With a film of this size, you’re bound to see merchandise all over the place. This time, people of all ages and genders seem to be flocking to get their hands on a piece of Wonder Woman merch. I know both my husband and I have bought a few Wonder Woman t shirts and will probably be on the lookout for more. This response can only mean good things about changes to come (hopefully!) in Hollywood.
After audiences saw the film, the positive reviews were pouring in. Gone were the arguments of Gal Gadot’s body not measuring up for whatever reason. Also gone were those pesky gratuitous body shots to show off a woman’s body for no other reason than to ogle her. And you know what? Nobody seemed to miss that or think that the movie was incomplete without the camera performing a full body scan, while she’s trying to get dressed, or giving us a butt shot just because.
All that backlash from the original castings were soon quieted by the sheer greatness of the film. One thing I loved was that Wonder Woman’s armor looked much closer to armor in this film than it has ever before on screen. Diana was able to fight without looking like she would fall out of her outfit. An author I admire, Jodi Picoult, was asked to write a Wonder Woman story, and she shared some of the difficulties she had with wanting to change things but still sticking true to the character. The first thing she wanted to do was give Wonder Woman straps on her costume. Picoult always thought it was silly that a warrior would be fighting in a tube top. Of course, DC told her there was no way she could change the outfit that much, but Picoult did make a good point. While Diana didn’t get straps in the film, her outfit finally stood up to the test of holding up in a fight.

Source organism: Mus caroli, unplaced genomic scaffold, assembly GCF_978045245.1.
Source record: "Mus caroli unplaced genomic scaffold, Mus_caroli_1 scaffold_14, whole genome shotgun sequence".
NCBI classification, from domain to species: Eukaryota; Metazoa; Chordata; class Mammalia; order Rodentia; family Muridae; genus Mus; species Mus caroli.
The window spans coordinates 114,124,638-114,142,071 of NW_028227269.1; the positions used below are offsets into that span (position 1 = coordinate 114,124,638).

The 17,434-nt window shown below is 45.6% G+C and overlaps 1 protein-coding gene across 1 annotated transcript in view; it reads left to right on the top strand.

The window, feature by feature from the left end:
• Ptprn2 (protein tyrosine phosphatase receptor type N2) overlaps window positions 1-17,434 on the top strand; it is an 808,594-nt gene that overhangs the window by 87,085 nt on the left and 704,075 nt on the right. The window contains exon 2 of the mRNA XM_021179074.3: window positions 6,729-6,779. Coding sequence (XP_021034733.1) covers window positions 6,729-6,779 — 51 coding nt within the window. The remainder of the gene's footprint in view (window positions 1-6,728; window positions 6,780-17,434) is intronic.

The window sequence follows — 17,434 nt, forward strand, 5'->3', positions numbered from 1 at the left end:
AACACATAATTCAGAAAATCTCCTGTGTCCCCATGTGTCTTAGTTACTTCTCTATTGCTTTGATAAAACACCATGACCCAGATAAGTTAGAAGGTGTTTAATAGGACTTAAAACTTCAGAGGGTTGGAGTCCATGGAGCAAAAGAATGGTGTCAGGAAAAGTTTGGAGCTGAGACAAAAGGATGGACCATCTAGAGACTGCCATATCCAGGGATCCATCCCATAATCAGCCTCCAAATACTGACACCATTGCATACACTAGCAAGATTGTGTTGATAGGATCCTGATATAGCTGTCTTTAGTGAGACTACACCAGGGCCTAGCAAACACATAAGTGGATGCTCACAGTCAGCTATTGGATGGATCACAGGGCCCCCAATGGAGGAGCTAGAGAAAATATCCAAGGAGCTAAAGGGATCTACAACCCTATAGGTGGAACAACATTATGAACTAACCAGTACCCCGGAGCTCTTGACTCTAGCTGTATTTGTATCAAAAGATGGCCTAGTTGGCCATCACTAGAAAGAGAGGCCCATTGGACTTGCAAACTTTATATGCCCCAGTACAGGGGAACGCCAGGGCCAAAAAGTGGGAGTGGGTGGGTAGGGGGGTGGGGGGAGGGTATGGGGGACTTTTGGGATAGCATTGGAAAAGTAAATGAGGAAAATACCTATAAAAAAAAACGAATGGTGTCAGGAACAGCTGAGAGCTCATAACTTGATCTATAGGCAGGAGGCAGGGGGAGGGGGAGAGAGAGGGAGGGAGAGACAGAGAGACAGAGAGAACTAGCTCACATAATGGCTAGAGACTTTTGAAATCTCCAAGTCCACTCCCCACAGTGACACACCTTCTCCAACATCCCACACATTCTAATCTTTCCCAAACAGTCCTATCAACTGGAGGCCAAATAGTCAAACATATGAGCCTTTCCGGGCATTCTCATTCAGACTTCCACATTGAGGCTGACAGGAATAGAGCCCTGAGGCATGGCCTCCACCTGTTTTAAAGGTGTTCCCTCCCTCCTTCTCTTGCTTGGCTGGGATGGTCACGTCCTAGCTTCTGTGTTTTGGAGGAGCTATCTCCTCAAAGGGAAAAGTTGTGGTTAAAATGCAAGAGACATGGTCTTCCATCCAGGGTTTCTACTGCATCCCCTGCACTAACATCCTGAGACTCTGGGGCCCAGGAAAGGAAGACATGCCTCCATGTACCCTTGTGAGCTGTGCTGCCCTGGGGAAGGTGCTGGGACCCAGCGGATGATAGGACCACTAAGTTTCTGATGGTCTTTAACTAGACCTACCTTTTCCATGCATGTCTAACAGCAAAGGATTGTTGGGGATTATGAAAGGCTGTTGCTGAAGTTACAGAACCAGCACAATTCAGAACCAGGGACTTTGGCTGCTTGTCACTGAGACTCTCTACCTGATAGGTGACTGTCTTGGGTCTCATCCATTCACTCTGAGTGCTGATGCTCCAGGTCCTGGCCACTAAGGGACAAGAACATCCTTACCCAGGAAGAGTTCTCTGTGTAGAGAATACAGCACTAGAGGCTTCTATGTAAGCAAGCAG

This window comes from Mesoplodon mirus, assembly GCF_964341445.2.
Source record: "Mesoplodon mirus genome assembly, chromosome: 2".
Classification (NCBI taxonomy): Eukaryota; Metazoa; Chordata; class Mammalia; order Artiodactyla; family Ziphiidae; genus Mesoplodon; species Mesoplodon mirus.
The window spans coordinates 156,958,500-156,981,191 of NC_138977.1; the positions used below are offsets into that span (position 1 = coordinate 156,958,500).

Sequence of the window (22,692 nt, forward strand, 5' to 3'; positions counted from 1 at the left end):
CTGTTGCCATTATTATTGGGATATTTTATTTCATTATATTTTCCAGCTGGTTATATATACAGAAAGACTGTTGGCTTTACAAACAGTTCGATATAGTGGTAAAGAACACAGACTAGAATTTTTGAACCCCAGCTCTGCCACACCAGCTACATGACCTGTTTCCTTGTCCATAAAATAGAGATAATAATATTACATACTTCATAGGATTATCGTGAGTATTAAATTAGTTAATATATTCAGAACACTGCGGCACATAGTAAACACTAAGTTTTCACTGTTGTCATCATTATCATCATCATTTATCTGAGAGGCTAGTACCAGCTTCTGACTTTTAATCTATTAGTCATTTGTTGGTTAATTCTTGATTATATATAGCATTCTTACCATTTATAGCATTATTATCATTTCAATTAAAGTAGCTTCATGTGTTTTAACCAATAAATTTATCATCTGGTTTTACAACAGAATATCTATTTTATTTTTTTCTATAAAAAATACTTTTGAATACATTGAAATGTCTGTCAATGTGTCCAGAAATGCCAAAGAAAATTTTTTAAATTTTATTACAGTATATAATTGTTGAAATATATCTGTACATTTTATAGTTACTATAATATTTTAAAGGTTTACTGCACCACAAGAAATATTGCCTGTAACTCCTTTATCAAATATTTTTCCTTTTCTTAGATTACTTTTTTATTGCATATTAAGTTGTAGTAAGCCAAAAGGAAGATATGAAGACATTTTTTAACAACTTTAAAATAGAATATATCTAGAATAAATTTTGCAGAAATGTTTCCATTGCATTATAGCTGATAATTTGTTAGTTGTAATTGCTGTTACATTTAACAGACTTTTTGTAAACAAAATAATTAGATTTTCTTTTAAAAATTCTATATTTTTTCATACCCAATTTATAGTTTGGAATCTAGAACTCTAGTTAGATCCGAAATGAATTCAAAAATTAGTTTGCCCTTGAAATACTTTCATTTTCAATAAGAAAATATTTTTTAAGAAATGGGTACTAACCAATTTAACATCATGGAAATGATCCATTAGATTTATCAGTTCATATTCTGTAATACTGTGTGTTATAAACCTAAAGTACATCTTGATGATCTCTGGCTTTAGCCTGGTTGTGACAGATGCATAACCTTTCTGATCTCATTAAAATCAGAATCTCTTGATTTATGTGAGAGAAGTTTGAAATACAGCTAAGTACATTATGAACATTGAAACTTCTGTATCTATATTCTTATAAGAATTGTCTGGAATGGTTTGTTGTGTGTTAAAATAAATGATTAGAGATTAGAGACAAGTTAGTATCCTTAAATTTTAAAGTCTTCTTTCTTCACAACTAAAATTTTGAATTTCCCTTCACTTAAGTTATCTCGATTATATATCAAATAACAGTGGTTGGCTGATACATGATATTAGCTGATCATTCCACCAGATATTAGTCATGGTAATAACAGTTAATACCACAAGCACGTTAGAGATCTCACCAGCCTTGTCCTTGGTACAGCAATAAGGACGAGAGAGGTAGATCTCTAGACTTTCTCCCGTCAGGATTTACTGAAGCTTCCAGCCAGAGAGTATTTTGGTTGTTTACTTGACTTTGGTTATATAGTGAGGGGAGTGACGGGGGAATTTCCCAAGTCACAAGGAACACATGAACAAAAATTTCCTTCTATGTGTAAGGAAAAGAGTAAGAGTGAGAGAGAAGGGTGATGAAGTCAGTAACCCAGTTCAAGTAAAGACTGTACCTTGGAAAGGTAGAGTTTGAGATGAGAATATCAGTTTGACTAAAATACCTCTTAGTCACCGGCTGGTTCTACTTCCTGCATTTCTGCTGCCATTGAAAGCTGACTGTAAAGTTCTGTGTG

There have been many articles and news pieces written on Wonder Woman and the impact this film has had, and I’m not sure I see that stopping soon. DC and Warner Brothers have been smart and are seeming to realize the diamond that they have now. The latest trailer for the Justice League movie that debuted at San Diego Comic Con features a lot of Diana. She even gets to kick off the trailer with a bang. I hope that this can help to spark some change in how people view heroes and the strength of women.
To everyone who had a hand in creating this film, I tip my hat. Thank you for giving us Wonder Woman. Thank you for showing young girls that they, too, can be heroes right alongside the boys if they want. Thank you for showing young boys that they can look up to female heroes as well and be excited about a woman saving the day. Thank you for ignoring the backlash and setting out to make your version of this film, easily the best version that it could have ever been. Thank you, Gal Gadot, for brushing off the ridiculous comments about your body and giving us the most beautiful and badass Wonder Woman. And last but not least, thanks for helping me prove to my male coworkers that they were wrong, and people do want to see female led superhero movies.
With that, Warner Brothers just confirmed at SDCC that Wonder Woman 2 is officially a part of their release schedule. Diana Prince isn’t going anywhere, and I couldn’t be happier.